The Castle, Tavira
A worthwhile stroll is to make your way to the top of the hill to Tavira's castle. The castle itself was built sometime in the 12th Century and was destroyed by an earthquake in 1755. The ruins aren't particularly remarkable, but the views from the walls are excellent. There are also lovely flowers and trees in the courtyard, making for a nice place to relax and enjoy some quiet time. Unless you're with a toddler, in which case it's a nice place to relax and enjoy some noisy time.
Built and rebuilt in several periods, the experts find in this castle and walls signs from the Muslim times and christian changes.
Destroyed by 1755 earthquake, most of the walls were dismantled, but there are still disperse elements (walls and doors) in the centre of town.
Located near the center of the old town very little remains of the castle that was rebuilt by King Dennis in the 13th century. There are a few walls and a lovely series of urban gardens around the wall of the castle.
The medieval castle, out from which the city walls were built, has foundation walls dating back to the Neolithic period, but the fortress has been rebuilt by the Phoenicians (8th century BC), the Moors (between the 8th and 13th century), by order of King Dinis in 1293, and in the 17th century sections needed to be rebuilt again. Today some wall towers and the castle still remain, which serves as a scenery to a small garden, and the view over the walls across Tavira are wonderful.
It is not known when the first castle at this site was built. Some sources say a fortress here was already being rebuilt by the Phoenicians in the 8th century BC. The present castle however probably dates back to the 11th century.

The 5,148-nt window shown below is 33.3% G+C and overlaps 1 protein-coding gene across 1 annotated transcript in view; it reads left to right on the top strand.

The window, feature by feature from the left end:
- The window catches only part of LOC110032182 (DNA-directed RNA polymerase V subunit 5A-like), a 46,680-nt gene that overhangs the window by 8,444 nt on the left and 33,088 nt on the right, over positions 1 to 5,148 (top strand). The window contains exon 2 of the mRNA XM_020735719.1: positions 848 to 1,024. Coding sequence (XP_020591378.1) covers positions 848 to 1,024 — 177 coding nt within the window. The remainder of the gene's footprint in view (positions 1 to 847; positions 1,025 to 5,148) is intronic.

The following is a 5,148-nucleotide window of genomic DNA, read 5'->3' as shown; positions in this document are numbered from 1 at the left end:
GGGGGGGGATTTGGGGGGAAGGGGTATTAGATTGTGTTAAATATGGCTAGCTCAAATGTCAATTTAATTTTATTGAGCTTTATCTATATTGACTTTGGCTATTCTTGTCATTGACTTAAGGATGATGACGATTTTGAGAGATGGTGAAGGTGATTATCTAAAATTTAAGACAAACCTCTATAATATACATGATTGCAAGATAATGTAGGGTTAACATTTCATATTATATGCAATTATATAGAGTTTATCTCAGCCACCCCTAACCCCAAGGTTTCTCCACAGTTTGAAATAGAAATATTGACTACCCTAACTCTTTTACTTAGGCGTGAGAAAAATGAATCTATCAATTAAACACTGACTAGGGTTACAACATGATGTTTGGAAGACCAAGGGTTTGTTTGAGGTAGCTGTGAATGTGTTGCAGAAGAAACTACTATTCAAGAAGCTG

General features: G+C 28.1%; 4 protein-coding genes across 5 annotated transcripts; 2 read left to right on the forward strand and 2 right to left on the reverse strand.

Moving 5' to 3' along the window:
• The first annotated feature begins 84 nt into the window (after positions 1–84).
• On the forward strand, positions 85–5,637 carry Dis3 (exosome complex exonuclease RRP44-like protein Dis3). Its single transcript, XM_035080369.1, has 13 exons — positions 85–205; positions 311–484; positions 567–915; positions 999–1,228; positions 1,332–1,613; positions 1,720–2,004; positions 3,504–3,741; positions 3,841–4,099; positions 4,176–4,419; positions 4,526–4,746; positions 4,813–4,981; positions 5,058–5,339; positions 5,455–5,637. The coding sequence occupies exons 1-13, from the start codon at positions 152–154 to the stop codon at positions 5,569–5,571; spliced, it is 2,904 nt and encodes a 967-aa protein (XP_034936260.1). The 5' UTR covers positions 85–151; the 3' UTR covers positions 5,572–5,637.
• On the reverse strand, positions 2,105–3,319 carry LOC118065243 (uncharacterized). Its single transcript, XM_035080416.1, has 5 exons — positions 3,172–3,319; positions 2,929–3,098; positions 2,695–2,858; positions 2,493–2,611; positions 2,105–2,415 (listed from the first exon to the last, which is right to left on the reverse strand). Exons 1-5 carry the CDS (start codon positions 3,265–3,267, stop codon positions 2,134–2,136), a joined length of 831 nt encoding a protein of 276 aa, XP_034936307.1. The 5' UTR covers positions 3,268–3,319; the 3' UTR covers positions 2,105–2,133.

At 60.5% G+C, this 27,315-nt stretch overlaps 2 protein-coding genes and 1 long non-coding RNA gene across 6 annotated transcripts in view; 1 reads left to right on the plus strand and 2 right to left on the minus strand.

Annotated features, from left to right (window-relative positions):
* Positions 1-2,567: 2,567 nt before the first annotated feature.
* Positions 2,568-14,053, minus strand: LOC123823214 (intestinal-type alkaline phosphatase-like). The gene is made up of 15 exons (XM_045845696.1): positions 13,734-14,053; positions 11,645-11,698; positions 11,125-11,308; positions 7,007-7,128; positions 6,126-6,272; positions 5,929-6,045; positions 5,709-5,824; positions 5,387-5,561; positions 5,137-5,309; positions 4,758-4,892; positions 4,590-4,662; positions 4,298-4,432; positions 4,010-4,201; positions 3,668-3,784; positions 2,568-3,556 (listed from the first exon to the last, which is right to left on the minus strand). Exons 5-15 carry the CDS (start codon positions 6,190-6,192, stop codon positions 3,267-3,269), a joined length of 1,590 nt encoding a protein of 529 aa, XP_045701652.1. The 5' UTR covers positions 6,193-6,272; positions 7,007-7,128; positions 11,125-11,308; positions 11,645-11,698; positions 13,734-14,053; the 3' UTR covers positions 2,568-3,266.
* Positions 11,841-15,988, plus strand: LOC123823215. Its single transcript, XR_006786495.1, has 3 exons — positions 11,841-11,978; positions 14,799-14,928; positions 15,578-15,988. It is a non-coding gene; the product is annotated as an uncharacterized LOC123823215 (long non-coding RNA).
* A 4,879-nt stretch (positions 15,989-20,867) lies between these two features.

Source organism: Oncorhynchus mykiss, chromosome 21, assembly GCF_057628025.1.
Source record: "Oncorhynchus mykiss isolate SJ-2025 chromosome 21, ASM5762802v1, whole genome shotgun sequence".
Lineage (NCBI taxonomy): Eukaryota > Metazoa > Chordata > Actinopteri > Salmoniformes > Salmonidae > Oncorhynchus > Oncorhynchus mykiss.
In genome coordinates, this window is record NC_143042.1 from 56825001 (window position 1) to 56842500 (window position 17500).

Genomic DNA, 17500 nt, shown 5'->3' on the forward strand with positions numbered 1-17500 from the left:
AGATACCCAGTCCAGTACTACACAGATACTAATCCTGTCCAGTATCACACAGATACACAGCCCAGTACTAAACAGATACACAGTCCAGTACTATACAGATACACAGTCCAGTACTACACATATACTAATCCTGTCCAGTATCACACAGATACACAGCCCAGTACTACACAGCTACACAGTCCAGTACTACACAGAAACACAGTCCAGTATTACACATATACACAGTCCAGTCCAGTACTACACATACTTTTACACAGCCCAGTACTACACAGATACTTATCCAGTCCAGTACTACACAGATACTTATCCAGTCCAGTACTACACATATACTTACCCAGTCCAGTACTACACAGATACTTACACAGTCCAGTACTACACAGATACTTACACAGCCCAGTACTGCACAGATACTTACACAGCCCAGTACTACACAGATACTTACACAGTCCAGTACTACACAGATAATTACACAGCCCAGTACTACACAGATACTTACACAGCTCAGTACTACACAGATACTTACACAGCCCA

There was a castle here when the town was taken from the Moors in 1242 by King Paio Peres Correia during the Reconquest. In 1244 the castle was granted, by King Sancho II, to the Order of the Knights of Santiago who renounced this donation 30 years later. In 1293 King Dinis ordered the remodelling and recontruction of Tavira Castle because he recognized the importance of Tavira as a base of defense against piracy. In the 1755 earthquake the castle and town suffered heavily.
Tavira Castle was a small, roughly rectangular, castle. It now consists of remains of two square towers, one octagonal tower and walls on three sides. None of the towers possess the characteristics of a keep although there surely must have been one. Its interior is now used a small garden. You can climb the walls and the towers. The castle can be visited, for free, during the daytime.
The 'castle' is just a couple of walls that are still standing, no entrance fee and none worth it but the gardens are nice for a shady spot and the view looks out towrds the sea. The toilets here were absolutely horrible. The view from the top of the castle, the more observant will note a sky line in Algarve with no high rises in this.
Free entrance but only the walls are preserve, the best as normal are the views. We share the visit with a group of kids with their 3 kings hat ;-)
Not much is left of the old (13th century) Tavira castle: just the walls. But there is a nice park with lots of colourful flowers and it is a pleasant walk short walk to get there.